09 Sep Soap Film Patterns Versus Flow Structures: Do they match?
The value of the flowing soap film as an experimental platform depends on its ability to approximate the two-dimensional Navier-Stokes equation. A variety of experimental techniques have been applied to characterize the soap film patterns, with the measured quantities being the thickness and the velocity of the soap film. Interferometry and Schlieren techniques are qualitative techniques to visualize the thickness variations and associated flow structures. Also, PIV is a common tool used to quantify the velocity of soap films. Despite the efforts for characterizing the soap film patterns, there remains a need for direct validation of soap film flows as a proxy for two-dimensional incompressible Newtonian flows. Therefore, we address the connection between flow structures and soap film visualizations by developing a unique apparatus for conducting simultaneous and phase-locked experiments with interferometry and PIV. We develop a new methodology using BOS for measuring the relative thickness of soap films. Finally, we apply all three techniques (interferometry, PIV, and BOS) to characterize the soap film flow behind a circular cylinder, and quantitatively compare the wake with results in literature for three-dimensional flows for Re~100, 200, and 300.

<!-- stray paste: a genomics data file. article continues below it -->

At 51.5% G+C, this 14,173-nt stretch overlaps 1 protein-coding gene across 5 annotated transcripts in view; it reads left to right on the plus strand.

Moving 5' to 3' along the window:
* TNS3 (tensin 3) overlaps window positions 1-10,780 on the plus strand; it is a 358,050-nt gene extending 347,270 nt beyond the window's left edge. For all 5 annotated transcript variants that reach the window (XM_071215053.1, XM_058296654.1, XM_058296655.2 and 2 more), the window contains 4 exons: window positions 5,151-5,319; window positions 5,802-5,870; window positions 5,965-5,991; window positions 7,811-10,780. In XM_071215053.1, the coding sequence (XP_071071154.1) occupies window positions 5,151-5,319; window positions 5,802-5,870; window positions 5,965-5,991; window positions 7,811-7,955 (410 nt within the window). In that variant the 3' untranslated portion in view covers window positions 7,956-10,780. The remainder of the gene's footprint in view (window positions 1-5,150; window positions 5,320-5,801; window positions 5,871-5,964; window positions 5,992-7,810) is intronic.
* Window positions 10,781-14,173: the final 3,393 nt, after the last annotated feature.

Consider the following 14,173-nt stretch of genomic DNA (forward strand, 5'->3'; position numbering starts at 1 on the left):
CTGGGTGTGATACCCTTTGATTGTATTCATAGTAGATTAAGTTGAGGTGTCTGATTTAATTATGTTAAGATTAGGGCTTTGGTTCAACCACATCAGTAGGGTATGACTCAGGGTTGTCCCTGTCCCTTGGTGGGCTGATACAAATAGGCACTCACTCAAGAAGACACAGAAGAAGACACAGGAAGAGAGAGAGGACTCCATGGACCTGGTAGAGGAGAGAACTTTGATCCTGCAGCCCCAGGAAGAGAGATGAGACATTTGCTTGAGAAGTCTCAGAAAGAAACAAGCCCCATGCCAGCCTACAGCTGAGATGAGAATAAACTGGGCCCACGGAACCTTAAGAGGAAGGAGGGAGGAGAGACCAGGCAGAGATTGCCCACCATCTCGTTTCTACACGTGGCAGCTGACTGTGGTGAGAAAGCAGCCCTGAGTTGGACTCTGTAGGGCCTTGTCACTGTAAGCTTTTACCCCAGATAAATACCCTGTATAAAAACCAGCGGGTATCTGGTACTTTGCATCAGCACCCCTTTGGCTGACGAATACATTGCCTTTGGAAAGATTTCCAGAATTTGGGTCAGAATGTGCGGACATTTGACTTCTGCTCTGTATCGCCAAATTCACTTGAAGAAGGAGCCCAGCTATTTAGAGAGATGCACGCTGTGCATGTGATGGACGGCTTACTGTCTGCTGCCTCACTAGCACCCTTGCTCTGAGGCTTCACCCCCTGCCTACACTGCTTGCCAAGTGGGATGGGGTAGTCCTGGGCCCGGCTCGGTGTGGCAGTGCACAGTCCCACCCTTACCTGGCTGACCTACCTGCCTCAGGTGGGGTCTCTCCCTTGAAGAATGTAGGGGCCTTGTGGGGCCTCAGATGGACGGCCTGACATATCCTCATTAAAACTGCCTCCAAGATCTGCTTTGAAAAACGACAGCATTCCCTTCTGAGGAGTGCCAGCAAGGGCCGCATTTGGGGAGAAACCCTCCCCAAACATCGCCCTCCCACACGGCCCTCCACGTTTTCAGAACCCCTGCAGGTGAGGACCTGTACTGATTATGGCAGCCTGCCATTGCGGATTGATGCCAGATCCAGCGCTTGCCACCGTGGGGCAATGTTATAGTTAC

We show the validity of using a flowing soap film system as a two-dimensional laboratory model of flow past a circular cylinder at low Reynolds numbers through a novel combination of qualitative wake visualizations and quantitative velocity measurements, and through a new quantitative method for determining the relative film thickness. We verify the correlation between interference fringe patterns and underlying flow structures by simultaneously obtaining digital Particle Image Velocimetry (DPIV) data and interferograms. We introduce a quantitative soap film thickness measurement method using Background Oriented Schlieren (BOS) to provide a spatially resolved (relative) thickness field. Vortex cores in the cylinder wake appear as low thickness zones, and the minimum thickness regions identified with BOS are shown to coincide with the vortex centers identified in phase-matched interferograms. The vortex positions and circulations in the soap film correlate well with those reported in the literature for the case of low Reynolds number flow past a circular cylinder.